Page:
What is phishing?
Phishing is a scheme where hackers get users to share sensitive information, like passwords and social security numbers. It typically involves sending spam email that looks like it's coming from a trusted source, such as a bank (that's the bait), that then links to a fraudulent website impersonating the trusted source (this is the trap).
Understanding what these attacks look like and how they work can help you spot phishing attempts, as well as give you some information about what to do if your website has been compromised to host a phishing trap.
Phishing emails impersonate trustworthy organizations to steal user credentials. In the example below, the email employs a common phishing practice, asking users to update their account information. However, when you hover over the link, it doesn't lead to the company's actual website — it leads to a phishing trap site instead.
Sometimes the only way to tell that a website is an impersonation is to look at the webpage’s URL. For example, in the image above, the page might look like it’s from PayPal, but the URL shows that it’s not legitimate.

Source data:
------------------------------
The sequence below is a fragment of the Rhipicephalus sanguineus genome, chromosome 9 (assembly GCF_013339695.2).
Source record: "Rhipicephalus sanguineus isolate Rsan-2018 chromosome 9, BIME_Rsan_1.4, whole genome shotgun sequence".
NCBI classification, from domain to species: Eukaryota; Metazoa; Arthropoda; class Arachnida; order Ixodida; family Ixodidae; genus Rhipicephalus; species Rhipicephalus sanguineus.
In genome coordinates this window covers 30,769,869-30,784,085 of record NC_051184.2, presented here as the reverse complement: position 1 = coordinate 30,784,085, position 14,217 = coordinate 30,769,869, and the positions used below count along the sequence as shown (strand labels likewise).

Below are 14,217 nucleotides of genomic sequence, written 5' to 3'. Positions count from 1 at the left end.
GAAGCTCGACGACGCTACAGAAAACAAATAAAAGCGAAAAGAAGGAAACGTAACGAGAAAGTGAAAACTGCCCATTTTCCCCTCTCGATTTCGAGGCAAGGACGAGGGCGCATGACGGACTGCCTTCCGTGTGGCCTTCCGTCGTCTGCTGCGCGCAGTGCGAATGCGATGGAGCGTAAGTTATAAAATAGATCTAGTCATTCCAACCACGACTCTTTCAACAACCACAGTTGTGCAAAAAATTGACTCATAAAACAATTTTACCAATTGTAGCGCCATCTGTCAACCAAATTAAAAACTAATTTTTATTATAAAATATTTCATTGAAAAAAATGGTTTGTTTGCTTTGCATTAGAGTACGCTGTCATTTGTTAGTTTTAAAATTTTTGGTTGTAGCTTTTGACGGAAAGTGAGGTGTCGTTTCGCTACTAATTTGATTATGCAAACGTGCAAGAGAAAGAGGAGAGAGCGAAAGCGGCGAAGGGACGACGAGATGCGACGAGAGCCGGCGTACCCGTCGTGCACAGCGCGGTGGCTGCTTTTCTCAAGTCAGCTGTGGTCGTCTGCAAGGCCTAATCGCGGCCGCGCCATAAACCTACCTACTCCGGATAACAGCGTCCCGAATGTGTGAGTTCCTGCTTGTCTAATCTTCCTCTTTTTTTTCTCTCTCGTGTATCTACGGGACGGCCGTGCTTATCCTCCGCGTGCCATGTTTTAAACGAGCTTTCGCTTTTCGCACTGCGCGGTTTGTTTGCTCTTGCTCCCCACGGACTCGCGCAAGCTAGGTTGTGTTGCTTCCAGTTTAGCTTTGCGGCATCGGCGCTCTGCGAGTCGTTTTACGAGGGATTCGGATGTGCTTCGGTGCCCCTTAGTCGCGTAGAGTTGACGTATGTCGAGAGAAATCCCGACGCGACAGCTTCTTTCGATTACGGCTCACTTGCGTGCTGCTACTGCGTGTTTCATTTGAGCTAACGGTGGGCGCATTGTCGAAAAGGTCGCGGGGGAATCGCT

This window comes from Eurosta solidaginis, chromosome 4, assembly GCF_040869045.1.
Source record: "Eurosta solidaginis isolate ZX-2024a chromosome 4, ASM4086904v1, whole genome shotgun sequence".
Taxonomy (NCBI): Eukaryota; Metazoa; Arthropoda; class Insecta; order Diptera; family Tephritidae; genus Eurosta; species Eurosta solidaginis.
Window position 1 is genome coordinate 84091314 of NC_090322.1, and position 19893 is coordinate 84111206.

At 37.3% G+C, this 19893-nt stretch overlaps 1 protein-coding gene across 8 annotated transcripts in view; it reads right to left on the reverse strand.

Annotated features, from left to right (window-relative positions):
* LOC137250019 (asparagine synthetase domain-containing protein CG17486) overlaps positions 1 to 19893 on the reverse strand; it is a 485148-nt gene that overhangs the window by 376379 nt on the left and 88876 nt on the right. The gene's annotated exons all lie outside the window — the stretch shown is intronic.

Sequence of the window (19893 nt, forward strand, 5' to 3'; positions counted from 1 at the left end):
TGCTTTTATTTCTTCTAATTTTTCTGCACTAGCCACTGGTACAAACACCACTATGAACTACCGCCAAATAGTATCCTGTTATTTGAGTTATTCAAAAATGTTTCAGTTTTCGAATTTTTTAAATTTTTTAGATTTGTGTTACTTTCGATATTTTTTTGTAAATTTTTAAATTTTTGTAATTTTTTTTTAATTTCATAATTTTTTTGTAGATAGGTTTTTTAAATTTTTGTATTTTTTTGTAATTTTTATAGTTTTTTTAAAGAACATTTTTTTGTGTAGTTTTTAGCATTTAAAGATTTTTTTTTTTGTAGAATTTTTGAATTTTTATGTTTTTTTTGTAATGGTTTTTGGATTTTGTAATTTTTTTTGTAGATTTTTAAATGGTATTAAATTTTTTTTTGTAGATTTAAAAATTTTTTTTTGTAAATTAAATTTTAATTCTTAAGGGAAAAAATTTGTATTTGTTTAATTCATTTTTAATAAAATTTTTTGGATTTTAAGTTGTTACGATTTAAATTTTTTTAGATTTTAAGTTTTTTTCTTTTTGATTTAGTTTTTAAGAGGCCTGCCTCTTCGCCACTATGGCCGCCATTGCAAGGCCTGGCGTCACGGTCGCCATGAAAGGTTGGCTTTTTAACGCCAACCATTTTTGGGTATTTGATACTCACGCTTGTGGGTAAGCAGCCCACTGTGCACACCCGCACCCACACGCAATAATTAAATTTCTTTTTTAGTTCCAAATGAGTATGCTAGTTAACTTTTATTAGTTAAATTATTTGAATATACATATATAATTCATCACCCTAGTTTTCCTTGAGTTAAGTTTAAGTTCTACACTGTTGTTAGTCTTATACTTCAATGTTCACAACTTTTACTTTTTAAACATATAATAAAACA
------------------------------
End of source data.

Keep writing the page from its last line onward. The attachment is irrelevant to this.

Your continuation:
Here's an example of a convincing phishing page:
The only way to tell this isn't the actual Google sign-in page is to look at the browser's address bar. In this example, you'd notice the domain name isn't actually google.com.
For example, in http://login.google.com.evilphishingsite.com/index.html, the site you're really on is evilphishingsite.com.
If your site suffers an FTP compromise, hackers might use your account to host a phishing website. For next steps, see My website was hacked. What should I do?
When you view your files and directories, you can be sure that the directories named after well-known businesses (such as banks or Google) are being used for phishing. For example:
- You can report phishing here.
Check out the following resources on phishing and how to protect yourself: